Welcome to Barriere Bits, the child abuse information e-zine that will provide you with international child abuse information.
In this issue, you'll find child abuse news from:
After nearly two years of attempts, a lawsuit involving child sexual abuse at the hands of two other children (also known as child-on-child sexual abuse) will be allowed to proceed. The parents of three allegedly sexually abused children, known only by initials H.A.L., J.H.L., and S.L.L., maintain that employees of the Jacksonville, Florida Department of Children and Families (DCF) violated the constitutional rights of their children almost a decade ago when they placed them in a foster home with known-to-be-sexually-aggressive children. The employees named in the suit declared they are immune from any liability and prosecution, as they were acting within their discretion as state employees. The 11th United States Circuit Court of Appeals disagreed. They said the officials "exhibited deliberate indifference to the known risk", and as such, determined the case would be allowed to go forward.
My Comments: State workers cannot be allowed to hide behind an "acting within their discretion" clause to avoid facing the consequences of knowingly putting other children in harms way. If for no other reason, to ensure it does not happen again.
European Union with USA:
A joint effort between the European Union and the United States has resulted in more than 170 arrests of child pornographers around the globe. An investigation determined that producers, distributors and customers of child pornography were in close to 30 countries, including the USA, where 61 arrests were made. According to U.S. Attorney General Michael Mukasey, "This joint EU-U.S. coordinated effort began with the discovery in Europe of a father who was sexually abusing his young daughters and producing images of that abuse." Eleven girls from the United States--aged 3 to 13 years--who were sexually abused were rescued; dozens were found in Europe. Attempts to locate more child victims are ongoing. Additional arrests are expected as the investigation continues.
My Comments: Double thumbs up to all the agencies involved in taking down these child sex offenders. It's heartening to know that international boundaries did not prevent these agencies from doing what needed to be done.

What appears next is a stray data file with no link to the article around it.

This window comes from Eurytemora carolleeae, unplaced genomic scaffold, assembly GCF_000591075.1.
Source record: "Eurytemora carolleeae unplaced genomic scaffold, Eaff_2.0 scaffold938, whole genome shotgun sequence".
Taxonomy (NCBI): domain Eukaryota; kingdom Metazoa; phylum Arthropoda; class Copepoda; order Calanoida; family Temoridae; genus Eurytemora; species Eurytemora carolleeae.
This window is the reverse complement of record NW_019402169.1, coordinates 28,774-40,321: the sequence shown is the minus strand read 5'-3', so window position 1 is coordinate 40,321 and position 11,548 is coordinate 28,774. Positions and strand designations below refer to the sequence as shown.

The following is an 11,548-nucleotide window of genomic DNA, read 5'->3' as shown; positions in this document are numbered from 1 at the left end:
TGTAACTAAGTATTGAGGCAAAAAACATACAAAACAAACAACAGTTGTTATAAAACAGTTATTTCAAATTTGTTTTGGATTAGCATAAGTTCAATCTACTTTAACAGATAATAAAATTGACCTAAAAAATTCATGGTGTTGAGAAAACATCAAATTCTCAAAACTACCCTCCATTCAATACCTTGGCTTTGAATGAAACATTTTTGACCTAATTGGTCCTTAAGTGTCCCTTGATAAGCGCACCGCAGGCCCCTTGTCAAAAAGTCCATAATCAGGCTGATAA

Parliament in New Zealand passed amendments this week to their Sentencing Act 2002 by inserting a section that deals with offences against children. Judges in the sentencing phase of cases involving violence against, or neglect of, children who are under the age of 14 years, will now be required to take into account specific aggravating factors when determining the length of sentence to impose, including:
Maximum sentences have yet to be determine for such cases, and are expected to be covered in a second bill slotted for introduction early in 2009.
- the victim's defencelessness
- threats the offender made that prevent the victim from making a disclosure
- the degree of long-term physical or psychological effects on the victim
- and the impact that the betrayal of trust between the victim and the offender has on the victim.
My Comments: It seems to me the efforts here are tackling child abuse from the wrong end of the issue. This legislation will have the effect of making an offender more accountable for his/her criminal actions through stiffer sentencing, but it won't do anything to prevent child abuse or intervene on behalf of children who are being abused. If there is any hope in doing so, society must focus on the root causes of child abuse and the risk factors associated with child maltreatment (poverty, economic downturns, lack of parental resources and support, lack of parent training; the list goes on), and then concentrate on addressing the multitude of issues. Legislation that deals with someone who has already offended will not stop or even make a dent in the pandemic that is child abuse.
If you haven't already, check out the newest feature on www.child-abuse-effects.com: weekly videotaped readings by me, Darlene Barriere, from On My Own Terms, A Memoir. Each week over the next couple of months, I will read and post a different excerpt, and then offer some after thoughts. Listen as I discuss more about what I've just read (stuff that didn't make it into the book). Or the process I went through writing it. Or my thoughts about the various issues brought to light in the excerpt; don't be surprised if you find yourself able to relate on many levels. I promise you'll learn at lot more about me as a person, the process I went through writing the book, and about my path toward healing and recovery. Go to My story of abuse to hear this week's reading. I change it up each Thursday, so don't miss any.
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Darlene Barriere is a child abuse survivor, a violence and abuse prevention educator and author of On My Own Terms, A Memoir. She lives in semi-arid Kamloops, British Columbia, Canada with her husband, John.